Good Taste

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Good Taste is a science fiction short story by Isaac Asimov. It first appeared in a limited edition book of the same name by Apocalypse Press in 1976.[1] It subsequently appeared in Asimov's Science Fiction (Fall 1977)[2] and in the 1983 collection The Winds of Change and Other Stories.

Plot summary[edit]

Chawker Minor returns from his 'Grand Tour', including a visit to Earth, to his home on Gammer, one of several artificial satellites orbiting the Moon. The introverted society of Gammer specialises in artificial computer-designed food flavourings much in demand in Earth, to the point of shunning "natural" food grown in "dirt", and Chawker is inspired to enter the annual competition for flavouring, using something new and radical.

Despite the disapproval of his parents and elder brother, Chawker Minor does design a new flavouring which wins the competition. Asked by the Grand Master, who can taste and analyse flavourings to the smallest detail, to explain his successful and intriguing entry, he reveals that he has not used artificial computer-designed molecules, but an actual raw ingredient, garlic, maintaining that no assemblage of molecules may duplicate the complexity of a living organism.

The Grand Master, and all Gammer society, are revolted by this breach of good taste. Chawker Minor is disavowed by all and exiled from his home.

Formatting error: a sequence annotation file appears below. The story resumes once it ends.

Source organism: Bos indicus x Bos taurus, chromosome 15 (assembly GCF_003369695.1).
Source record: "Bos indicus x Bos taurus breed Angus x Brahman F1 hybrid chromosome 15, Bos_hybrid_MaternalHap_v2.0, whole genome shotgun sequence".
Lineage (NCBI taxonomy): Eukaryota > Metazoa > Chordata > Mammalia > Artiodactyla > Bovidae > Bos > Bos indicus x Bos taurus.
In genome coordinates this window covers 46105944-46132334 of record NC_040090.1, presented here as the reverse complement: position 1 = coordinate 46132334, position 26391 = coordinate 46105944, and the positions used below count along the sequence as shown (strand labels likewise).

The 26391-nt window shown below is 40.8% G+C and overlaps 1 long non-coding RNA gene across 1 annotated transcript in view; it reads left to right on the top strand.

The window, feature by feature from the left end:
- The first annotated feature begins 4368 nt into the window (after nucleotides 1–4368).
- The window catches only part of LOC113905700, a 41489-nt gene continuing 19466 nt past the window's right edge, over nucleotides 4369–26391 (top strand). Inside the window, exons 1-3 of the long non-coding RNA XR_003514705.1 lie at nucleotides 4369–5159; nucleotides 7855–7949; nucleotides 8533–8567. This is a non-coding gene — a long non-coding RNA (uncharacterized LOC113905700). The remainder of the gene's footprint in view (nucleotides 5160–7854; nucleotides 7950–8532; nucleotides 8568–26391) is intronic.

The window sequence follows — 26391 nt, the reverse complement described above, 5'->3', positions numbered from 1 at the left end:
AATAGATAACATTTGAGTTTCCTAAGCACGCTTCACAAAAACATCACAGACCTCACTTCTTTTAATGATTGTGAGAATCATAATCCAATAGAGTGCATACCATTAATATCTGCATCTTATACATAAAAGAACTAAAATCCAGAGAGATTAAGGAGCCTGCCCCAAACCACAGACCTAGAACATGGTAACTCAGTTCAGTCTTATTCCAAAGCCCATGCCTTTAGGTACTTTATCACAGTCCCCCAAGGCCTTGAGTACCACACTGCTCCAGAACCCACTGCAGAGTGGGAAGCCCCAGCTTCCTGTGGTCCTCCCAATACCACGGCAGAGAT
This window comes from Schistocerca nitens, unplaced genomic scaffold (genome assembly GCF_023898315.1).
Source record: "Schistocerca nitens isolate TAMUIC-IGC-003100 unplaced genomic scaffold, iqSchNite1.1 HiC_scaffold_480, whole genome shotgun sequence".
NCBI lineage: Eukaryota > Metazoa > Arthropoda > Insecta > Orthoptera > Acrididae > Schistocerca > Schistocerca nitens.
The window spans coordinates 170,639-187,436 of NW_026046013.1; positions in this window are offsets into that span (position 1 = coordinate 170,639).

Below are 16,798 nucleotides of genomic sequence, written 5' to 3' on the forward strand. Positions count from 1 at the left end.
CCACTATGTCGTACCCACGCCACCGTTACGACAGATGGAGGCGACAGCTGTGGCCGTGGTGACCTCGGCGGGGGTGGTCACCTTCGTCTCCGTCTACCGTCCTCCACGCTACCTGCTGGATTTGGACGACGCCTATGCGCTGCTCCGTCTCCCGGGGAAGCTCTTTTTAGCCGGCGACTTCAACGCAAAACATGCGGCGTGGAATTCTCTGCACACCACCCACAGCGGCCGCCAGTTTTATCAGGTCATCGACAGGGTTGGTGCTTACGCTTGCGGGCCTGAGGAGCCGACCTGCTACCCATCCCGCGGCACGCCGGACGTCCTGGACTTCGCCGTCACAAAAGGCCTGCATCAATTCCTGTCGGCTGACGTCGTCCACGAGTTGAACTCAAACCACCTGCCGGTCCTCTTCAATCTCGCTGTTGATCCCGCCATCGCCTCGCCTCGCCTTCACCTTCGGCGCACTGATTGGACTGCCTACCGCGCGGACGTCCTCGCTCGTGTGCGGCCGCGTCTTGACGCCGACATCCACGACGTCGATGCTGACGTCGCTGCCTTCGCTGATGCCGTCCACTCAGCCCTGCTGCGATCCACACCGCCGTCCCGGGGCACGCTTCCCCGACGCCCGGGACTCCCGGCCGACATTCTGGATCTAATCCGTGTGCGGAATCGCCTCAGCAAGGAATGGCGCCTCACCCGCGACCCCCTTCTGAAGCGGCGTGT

Relationship to other works by Asimov[edit]

This story has links to three significant works, and ties together with the history of the Spacers. The Orbital Habitat, Gammer (a corruption of the Greek letter/number, Gamma), is one of "51 Colonies" making up an O'Neill Halo in Earth Space. More of the society of the colonies is explored in "The Nations in Space"

The 51 Colonies are imagined to be independent but united, a space borne analogy of the United States of America. Not only this, but the emergent Spacers on the colonies are engaging in technology and lifestyle changes that mark them afterwards - dependency on Robots, use of Micro-foods, and an enhanced immune system.

The colonies later engage in interstellar exploration, and retain an antipathy for Earth and its ways; this is explored in Nemesis and the Robot series.

The mastery of microfoods, explored in this story, becomes the mainstay of the survivors of the Spacers, when they settle in Mycogen on Trantor (Prelude to Foundation).

References[edit]

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